Selection against Amino Acid Replacements in Human Proteins


The vast majority of mutations occurring in the coding regions of human genes alter the encoded amino acids of proteins. A significant proportion of these mutations are known to disrupt the structure and/or function of human proteins. The similarity of a large fraction of amino acid residues of human protein sequences with that of other species implies that the amino acid altering mutations were purged through natural selection during the evolution of the human lineage. In contrast, due to the effects of genetic drift, amino acid replacement mutations are present within human populations at low frequencies and a high proportion of such mutations are harmful to humans. Therefore, understanding the contrasting patterns of long‐term and short‐term evolutionary histories of human proteins are vital in identifying the amino acid mutations associated with human genetic diseases.

Key Concepts:

  • Natural selection eliminates a high proportion of amino acid changing mutations over time.

  • Selection against amino acid replacement mutations can be quantified at the level of whole proteome, specific protein or individual amino acid residue.

  • The intensity of selection is high for proteins performing essential housekeeping functions.

  • Selection intensity not only varies between proteins but also between amino acid residues within a protein.

  • Mutations involving changes between biochemically dissimilar amino acids are under high selection pressure.

  • Amino acid polymorphisms are abundant in human population due to genetic drift.

  • Evolutionary history, structure and functional properties of human proteins are useful to identify amino acid mutations associated with genetic diseases.

Keywords: natural selection; protein evolution; genetic drift; polymorphisms; human genetic diseases

Figure 1.

Hierarchical levels of selection.

Figure 2.

Histogram of the average ω (KA/KS) of human proteins under different magnitudes of selection. Divergence at synonymous (KS) and nonsynonymous (KA) positions were estimated for the human–chimpanzee species pair (13 454 protein‐coding genes) using the data obtained from Mikkelsen et al..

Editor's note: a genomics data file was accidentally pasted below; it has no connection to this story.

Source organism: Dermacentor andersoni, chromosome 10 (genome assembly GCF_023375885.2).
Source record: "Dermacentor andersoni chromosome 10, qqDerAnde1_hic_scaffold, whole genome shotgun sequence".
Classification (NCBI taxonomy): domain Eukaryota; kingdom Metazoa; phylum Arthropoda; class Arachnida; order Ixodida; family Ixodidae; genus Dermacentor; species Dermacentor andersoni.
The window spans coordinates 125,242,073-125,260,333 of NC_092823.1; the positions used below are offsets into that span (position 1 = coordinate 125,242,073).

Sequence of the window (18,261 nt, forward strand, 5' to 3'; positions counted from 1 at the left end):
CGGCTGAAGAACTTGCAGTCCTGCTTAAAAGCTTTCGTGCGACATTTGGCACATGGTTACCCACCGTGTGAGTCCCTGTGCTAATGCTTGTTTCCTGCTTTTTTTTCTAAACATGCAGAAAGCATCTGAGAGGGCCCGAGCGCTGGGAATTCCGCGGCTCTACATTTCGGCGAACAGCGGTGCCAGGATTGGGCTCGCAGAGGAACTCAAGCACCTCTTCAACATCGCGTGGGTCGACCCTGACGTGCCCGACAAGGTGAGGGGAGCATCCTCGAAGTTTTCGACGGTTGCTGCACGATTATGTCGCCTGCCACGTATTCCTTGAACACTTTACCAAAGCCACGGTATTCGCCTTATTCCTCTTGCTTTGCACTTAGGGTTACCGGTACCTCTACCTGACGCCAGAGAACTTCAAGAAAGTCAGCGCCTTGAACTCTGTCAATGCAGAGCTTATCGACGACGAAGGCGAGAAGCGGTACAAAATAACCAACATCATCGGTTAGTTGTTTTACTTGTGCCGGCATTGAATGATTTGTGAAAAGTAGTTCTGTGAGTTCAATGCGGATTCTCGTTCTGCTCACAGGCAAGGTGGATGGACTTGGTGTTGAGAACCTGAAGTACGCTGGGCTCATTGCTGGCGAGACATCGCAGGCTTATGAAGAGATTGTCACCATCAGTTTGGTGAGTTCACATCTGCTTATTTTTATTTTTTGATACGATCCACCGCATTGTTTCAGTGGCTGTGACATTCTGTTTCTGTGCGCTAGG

Figure 3.

Median ω (KA/KS) of human proteins belonging to different biological processes (Ashburner et al., ). The vertical dashed line represents the median ω estimated for the complete human–chimpanzee proteomes. Data obtained from Mikkelsen et al..

Figure 4.

Proportion of amino acid positions and their relative evolutionary conservation. The proteins of the genes IVD and CRB1 were used in this analysis. The relative conservation of amino acid positions was estimated using multiple sequence alignments consisting of human proteins and their orthologous counterparts from mouse, chicken, puffer fish and fruit fly. The evolutionary rate of the amino acid positions was estimated using the maximum likelihood method with a discrete gamma function (Yang, ), and the rate estimates were normalised to a 0–1 scale. The shape parameters (α) of the gamma functions are 0.6 and 1.5 for IVD and CRB1, respectively.

Figure 5.

Temporal patterns of amino acid polymorphisms (or substitutions) in the human lineage. (a) An illustration showing the decline of amino acid polymorphisms over time. (b) Phylogeny of chimpanzee and humans from different populations. A–F denotes the branches of the tree in the ascending order of time. (A) and (F) are the oldest and youngest branches of the tree, respectively. (c) ω (KA/KS) estimates obtained for each branch of the tree (data from Subramanian, ). The ωs were estimated using the nonsynonymous and synonymous polymorphisms that were specific to a single European (F), those shared between the two Europeans (E), Europeans and Asian (D), Eurasians and Yoruban (West African) (C), Khoisan (an ancient African tribe) and other humans (B). The interspecies ω was estimated for the human–chimpanzee pair (A) using the divergence at nonsynonymous and synonymous sites.



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How to Cite close
Subramanian, Sankar(Mar 2013) Selection against Amino Acid Replacements in Human Proteins. In: eLS. John Wiley & Sons Ltd, Chichester. [doi: 10.1002/9780470015902.a0020859.pub2]